‘Moby Dick’ started fish cemetery in Pangasinan

By: - Correspondent / @yzsoteloINQ
/ 05:16 AM October 30, 2018

DOLPHIN BURIAL In this photo taken in 2015, workers of the Bureau of Fisheries and Aquatic Resources bury a dolphin at the agency’s fish cemetery in Dagupan City. —WILLIE LOMIBAO

DAGUPAN CITY — There are 39 reasons for marine lovers to visit the fish cemetery of the Bureau of Fisheries and Aquatic Resources (BFAR) research center at Barangay Binloc here.

These are the 39 sea creatures, which died from illnesses or human heartlessness, buried in what could be considered the ocean’s memorial park.


Each grave has a marker that reveals the dead animals’ tongue-twisting scientific names and the dates they were found and buried.

The grave marked “Moby Dick” stands out.

It is the very first sea animal that BFAR employees buried hastily but which they were unable to recognize.

“Moby Dick” is the 1851 novel about a white whale being hunted down by an obsessed ship captain, Ahab.


The still unclassified whale, which weighed 1.2 tons, was brought to the facility after it was abandoned at a Malabon beach in 1999, said Westly Rosario, BFAR center chief.

From Moby Dick’s simple grave, the government center expanded and put up the 1,312-square-meter marine cemetery for large endangered species, which were collected by the BFAR or brought to the center by fishermen.

Through the years, 30 dolphins of different species, three whale sharks and five sea turtles were buried also at the cemetery.

The cemetery became an official government project in 2000 after six spinner dolphins (Stenella longirostris) were beached and killed by fishermen in Dagupan City.


Three dolphins were still alive when the BFAR responded to the stranding and were released back to sea.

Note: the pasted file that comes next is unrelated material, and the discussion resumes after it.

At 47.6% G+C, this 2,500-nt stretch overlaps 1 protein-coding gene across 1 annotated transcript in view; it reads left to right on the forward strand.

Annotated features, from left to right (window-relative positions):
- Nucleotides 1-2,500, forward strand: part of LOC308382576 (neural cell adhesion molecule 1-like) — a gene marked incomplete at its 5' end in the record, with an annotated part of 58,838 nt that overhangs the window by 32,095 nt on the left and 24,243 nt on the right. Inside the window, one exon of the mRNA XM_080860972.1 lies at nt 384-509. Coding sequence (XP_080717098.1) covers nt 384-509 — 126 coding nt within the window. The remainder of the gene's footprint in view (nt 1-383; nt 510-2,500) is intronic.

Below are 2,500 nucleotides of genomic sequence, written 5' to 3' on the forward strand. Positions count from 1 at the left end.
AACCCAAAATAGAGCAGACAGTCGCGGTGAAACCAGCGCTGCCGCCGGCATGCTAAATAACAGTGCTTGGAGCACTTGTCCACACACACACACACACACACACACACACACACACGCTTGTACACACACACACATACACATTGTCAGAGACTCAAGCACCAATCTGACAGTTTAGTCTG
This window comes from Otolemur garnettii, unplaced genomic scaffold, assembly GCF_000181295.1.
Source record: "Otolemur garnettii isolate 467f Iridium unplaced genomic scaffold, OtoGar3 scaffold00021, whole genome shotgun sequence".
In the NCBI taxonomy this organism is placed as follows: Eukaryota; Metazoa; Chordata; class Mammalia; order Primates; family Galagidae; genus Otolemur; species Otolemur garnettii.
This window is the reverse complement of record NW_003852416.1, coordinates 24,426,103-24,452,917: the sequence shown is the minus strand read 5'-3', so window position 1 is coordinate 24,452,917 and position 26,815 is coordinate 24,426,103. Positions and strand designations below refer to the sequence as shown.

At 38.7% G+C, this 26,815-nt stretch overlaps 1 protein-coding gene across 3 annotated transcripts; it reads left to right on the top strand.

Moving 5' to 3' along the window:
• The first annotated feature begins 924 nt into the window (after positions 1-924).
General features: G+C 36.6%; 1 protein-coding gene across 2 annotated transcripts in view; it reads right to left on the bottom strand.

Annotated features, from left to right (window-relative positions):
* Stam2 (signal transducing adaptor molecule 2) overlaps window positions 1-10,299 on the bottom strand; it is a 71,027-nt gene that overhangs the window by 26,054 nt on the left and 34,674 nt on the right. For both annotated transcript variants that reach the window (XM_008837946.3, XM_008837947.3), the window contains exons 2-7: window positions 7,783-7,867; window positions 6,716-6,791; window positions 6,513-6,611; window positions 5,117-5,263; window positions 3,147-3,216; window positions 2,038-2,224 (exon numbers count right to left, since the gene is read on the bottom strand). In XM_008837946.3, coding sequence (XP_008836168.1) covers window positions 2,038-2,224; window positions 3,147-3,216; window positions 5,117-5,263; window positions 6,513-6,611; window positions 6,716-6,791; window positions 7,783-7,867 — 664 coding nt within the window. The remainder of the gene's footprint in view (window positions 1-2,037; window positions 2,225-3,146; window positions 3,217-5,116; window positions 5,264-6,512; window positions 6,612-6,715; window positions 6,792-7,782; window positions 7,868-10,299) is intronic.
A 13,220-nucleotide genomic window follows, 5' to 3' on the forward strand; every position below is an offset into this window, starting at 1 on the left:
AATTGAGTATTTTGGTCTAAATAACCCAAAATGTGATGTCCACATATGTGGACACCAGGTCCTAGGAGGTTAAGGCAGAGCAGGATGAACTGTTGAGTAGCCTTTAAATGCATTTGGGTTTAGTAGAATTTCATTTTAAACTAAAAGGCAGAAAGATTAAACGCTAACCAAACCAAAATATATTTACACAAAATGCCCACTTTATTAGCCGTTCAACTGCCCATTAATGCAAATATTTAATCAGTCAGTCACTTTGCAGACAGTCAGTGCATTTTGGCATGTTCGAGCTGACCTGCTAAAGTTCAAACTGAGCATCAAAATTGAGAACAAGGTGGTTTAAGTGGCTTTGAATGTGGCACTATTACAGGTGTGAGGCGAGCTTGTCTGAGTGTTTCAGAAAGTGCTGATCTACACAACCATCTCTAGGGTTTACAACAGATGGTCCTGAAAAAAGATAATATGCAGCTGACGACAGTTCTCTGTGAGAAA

In 2015, 10 beached dolphins died in different coastal towns facing the Lingayen Gulf.

Five Fraser’s dolphins (Lagenodelphis hosei) were stranded in January in Dagupan City and Lingayen town in Pangasinan province, and Aringay town in La Union province.

Dead dolphins

In May that same year, two dead Risso’s dolphins were surrendered by fishermen from Sual town and Dagupan.

Another Risso’s dolphin was brought to the center on Aug. 28, 2015, by Lingayen fishermen, while a spinner dolphin was found dead in San Fabian on the same day.

Hope was high that the Risso’s dolphin found still breathing on the Lingayen beach would survive. But it died on Sept. 1, 2015.


The other sea creatures buried at the cemetery were found in different coastal towns of Pangasinan and La Union from 1999 to 2018.

Each of these animals has a story to tell and visitors would learn about their fascinating tales when visiting the fish cemetery.

“The cemetery institutionalizes human respect for animals that contribute to the balance of aquatic environment but which are sometimes abused by humans,” Rosario said.

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TAGS: BFAR, Moby Dick, Pangsinan fish cemetery, Westly Rosario
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